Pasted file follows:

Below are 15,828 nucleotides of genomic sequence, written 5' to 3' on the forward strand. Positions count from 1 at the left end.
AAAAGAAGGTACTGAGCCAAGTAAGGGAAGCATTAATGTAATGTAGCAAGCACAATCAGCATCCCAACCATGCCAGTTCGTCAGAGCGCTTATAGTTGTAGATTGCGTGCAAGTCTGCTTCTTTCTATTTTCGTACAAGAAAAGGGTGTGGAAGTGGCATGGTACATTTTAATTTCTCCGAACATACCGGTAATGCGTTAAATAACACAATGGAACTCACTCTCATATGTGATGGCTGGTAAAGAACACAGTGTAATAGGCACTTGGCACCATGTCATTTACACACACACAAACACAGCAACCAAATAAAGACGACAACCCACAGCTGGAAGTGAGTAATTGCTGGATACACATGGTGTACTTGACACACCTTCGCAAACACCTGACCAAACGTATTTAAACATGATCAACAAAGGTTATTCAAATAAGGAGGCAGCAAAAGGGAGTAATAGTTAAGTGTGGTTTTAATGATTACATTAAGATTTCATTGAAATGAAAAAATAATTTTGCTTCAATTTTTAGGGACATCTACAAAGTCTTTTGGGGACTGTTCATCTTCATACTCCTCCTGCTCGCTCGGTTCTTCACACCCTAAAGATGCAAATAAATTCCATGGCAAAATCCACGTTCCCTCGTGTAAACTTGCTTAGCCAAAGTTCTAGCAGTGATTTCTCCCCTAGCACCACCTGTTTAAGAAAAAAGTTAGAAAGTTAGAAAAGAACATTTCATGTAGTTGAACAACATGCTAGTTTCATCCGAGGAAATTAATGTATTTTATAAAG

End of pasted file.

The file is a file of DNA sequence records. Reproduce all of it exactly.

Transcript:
Below are 15,828 nucleotides of genomic sequence, written 5' to 3' on the forward strand. Positions count from 1 at the left end.
AAAAGAAGGTACTGAGCCAAGTAAGGGAAGCATTAATGTAATGTAGCAAGCACAATCAGCATCCCAACCATGCCAGTTCGTCAGAGCGCTTATAGTTGTAGATTGCGTGCAAGTCTGCTTCTTTCTATTTTCGTACAAGAAAAGGGTGTGGAAGTGGCATGGTACATTTTAATTTCTCCGAACATACCGGTAATGCGTTAAATAACACAATGGAACTCACTCTCATATGTGATGGCTGGTAAAGAACACAGTGTAATAGGCACTTGGCACCATGTCATTTACACACACACAAACACAGCAACCAAATAAAGACGACAACCCACAGCTGGAAGTGAGTAATTGCTGGATACACATGGTGTACTTGACACACCTTCGCAAACACCTGACCAAACGTATTTAAACATGATCAACAAAGGTTATTCAAATAAGGAGGCAGCAAAAGGGAGTAATAGTTAAGTGTGGTTTTAATGATTACATTAAGATTTCATTGAAATGAAAAAATAATTTTGCTTCAATTTTTAGGGACATCTACAAAGTCTTTTGGGGACTGTTCATCTTCATACTCCTCCTGCTCGCTCGGTTCTTCACACCCTAAAGATGCAAATAAATTCCATGGCAAAATCCACGTTCCCTCGTGTAAACTTGCTTAGCCAAAGTTCTAGCAGTGATTTCTCCCCTAGCACCACCTGTTTAAGAAAAAAGTTAGAAAGTTAGAAAAGAACATTTCATGTAGTTGAACAACATGCTAGTTTCATCCGAGGAAATTAATGTATTTTATAAAG